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Current EWN Projects

Current EWN Projects

The multiple benefits gained through EWN applications are ideal for field demonstrations. Investments have been made to identify projects that are broadly applicable and relevent across the USACE mission and business lines. The current EWN Projects are:

FY20 - Current Building an Engineering With Nature Business Case for Natural and Nature Based Features (project details)

Recreational Trail Alongside Wetlands
Recreational Trail Alongside Wetlands

The wide range of prospective benefits that can be achieved by incorporating elements of EWN cannot currently be accounted for in USACE planning practices. In particular, underutilization of Natural and Nature-Based Features (NNBF) is a missed opportunity for the agency to mainstream resilience thinking throughout its practices. Improving the business case for NNBF and other innovative strategies can provide the basis for the evolution of USACE practice to support selection of alternatives that reflect current agency stated values and priorities.

FY20 - Current - Innovative Sediment Distribution Pipe For Targeted Placement (project details)

Sediment Distribution Pipe demo on Sturgeon Island March 2020
Sediment Distribution Pipe demo on Sturgeon Island March 2020

All Natural or Nature-Based Feature (NNBF) projects along the coastline involve the construction of features that require, or would benefit from, targeted placement of sediment with specific gradation characteristics. These projects include marsh restoration projects where coarse-grained sediment (sand) is desired for building levees to improve containment of fine-grained sediment (silts and clay) material for maximum time of deposition on a marsh, as well as for its placement into deeper depressions (pans, pools, and ditches) to more efficiently achieve target elevation. Beach nourishment projects also have a maximum allowable fine-grained content that is allowed to be placed on the beach.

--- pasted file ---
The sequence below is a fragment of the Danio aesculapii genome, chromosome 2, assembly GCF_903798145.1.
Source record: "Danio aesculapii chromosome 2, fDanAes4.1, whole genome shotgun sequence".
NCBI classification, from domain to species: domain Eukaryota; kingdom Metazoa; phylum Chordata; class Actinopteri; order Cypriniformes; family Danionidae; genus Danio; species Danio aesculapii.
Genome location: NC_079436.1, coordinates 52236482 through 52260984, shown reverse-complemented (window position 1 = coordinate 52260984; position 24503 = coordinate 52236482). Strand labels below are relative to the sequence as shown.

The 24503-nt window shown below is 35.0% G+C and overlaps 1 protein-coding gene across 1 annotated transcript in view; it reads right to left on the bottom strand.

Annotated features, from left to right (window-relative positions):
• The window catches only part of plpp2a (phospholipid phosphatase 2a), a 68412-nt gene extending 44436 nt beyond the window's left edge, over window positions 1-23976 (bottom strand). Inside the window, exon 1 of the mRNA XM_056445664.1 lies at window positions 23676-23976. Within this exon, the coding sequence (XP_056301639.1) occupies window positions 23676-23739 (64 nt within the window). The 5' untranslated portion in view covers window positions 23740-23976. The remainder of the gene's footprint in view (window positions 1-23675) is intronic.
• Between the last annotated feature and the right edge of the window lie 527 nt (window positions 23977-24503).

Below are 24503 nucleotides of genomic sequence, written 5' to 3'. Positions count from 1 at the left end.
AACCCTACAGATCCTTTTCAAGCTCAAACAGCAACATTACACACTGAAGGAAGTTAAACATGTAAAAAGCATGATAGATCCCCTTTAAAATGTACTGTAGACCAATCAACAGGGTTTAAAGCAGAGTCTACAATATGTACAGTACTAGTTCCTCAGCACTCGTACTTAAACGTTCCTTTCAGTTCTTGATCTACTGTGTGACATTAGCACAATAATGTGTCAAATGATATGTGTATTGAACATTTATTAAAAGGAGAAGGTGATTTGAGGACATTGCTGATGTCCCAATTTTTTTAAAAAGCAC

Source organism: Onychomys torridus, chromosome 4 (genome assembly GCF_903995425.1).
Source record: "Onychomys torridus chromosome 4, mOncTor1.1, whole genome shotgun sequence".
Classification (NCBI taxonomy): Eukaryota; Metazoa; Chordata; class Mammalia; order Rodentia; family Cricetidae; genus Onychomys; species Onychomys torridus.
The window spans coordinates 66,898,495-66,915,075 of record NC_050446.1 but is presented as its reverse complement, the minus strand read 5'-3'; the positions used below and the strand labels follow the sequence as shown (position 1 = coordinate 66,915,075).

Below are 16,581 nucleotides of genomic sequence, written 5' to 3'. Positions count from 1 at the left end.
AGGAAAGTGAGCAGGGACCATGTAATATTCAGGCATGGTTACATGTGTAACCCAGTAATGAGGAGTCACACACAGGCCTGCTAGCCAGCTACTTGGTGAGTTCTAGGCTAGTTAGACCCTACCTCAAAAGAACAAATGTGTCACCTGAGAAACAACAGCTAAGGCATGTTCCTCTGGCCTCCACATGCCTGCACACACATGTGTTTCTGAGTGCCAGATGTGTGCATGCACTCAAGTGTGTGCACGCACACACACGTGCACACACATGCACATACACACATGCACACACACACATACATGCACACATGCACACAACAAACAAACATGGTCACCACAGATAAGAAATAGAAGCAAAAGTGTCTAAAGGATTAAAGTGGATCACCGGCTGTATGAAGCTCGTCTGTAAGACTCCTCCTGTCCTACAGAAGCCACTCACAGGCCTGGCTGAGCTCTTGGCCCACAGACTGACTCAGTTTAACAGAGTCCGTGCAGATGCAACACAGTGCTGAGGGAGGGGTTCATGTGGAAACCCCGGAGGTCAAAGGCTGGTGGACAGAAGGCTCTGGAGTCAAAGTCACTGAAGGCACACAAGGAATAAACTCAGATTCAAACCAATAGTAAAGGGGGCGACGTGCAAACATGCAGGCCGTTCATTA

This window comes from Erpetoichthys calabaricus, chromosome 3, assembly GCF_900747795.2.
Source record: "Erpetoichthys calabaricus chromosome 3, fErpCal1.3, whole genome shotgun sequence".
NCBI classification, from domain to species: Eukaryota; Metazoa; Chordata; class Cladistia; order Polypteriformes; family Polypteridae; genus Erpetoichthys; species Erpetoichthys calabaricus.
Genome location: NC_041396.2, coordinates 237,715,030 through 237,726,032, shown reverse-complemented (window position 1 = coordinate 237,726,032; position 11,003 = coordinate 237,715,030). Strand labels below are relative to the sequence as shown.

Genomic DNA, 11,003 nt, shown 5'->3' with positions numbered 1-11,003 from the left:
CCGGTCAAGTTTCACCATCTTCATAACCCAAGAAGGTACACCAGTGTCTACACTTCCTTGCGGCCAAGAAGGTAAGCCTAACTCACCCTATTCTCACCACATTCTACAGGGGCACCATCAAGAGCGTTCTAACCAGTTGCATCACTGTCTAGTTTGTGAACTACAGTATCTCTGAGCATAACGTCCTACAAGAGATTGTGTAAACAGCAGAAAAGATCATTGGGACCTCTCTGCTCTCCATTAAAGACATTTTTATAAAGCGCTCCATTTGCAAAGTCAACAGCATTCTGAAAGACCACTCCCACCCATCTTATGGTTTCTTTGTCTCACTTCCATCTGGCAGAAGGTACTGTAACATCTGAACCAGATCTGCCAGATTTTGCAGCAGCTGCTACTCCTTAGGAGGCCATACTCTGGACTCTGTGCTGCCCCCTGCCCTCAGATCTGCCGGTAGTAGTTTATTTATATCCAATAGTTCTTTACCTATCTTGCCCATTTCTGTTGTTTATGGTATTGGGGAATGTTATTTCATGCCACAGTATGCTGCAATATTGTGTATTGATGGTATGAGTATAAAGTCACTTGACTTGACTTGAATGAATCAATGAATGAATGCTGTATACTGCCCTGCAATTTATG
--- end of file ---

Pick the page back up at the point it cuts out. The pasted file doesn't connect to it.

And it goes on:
FY20 - Current - Engineering With Nature: An Atlas, Volume 2 (project details)

Blue-Green Infrastructure Approach to Flood Risk Management, Ellis Meadows, Leicester, England
Blue-Green Infrastructure Approach to Flood Risk Management, Ellis Meadows, Leicester, England

There is tremendous interest internal to USACE and elsewhere to integrate a suite of EWN case studies that highlight natural and nature-based features (NNBF) projects. In turn, this Special Report will provide an inventory complementary to Volume 1, comprised of a diverse grouping of projects (national and international), that exemplifies the utility of EWN solutions.

FY20 - Current - Wave attenuation of coastal mangroves during extreme water levels at near prototype scales (project details)

Mangrove trunk-prop root system in Key West, FL
Mangrove trunk-prop root system in Key West, FL

A number of field investigations have documented wave and surge attenuation by coastal mangrove ecosystems. These studies generally focus on low-energy environments or rely on post hoc observation studies following storms, leading to limited measured data supporting the flood risk reduction benefits of mangroves during extreme events. Due to the unpredictable nature of storm development and difficulty maintaining instrumentation during high-energy energy events, the laboratory offers a controlled environment for systematically assessing the contribution of mangroves to flood protection. However, past laboratory studies of mangroves are generally small scale (e.g., 1:16), and tests at near-prototype scales are critical to gain a better understanding of their performance for feasibility evaluations and incorporation into USACE projects.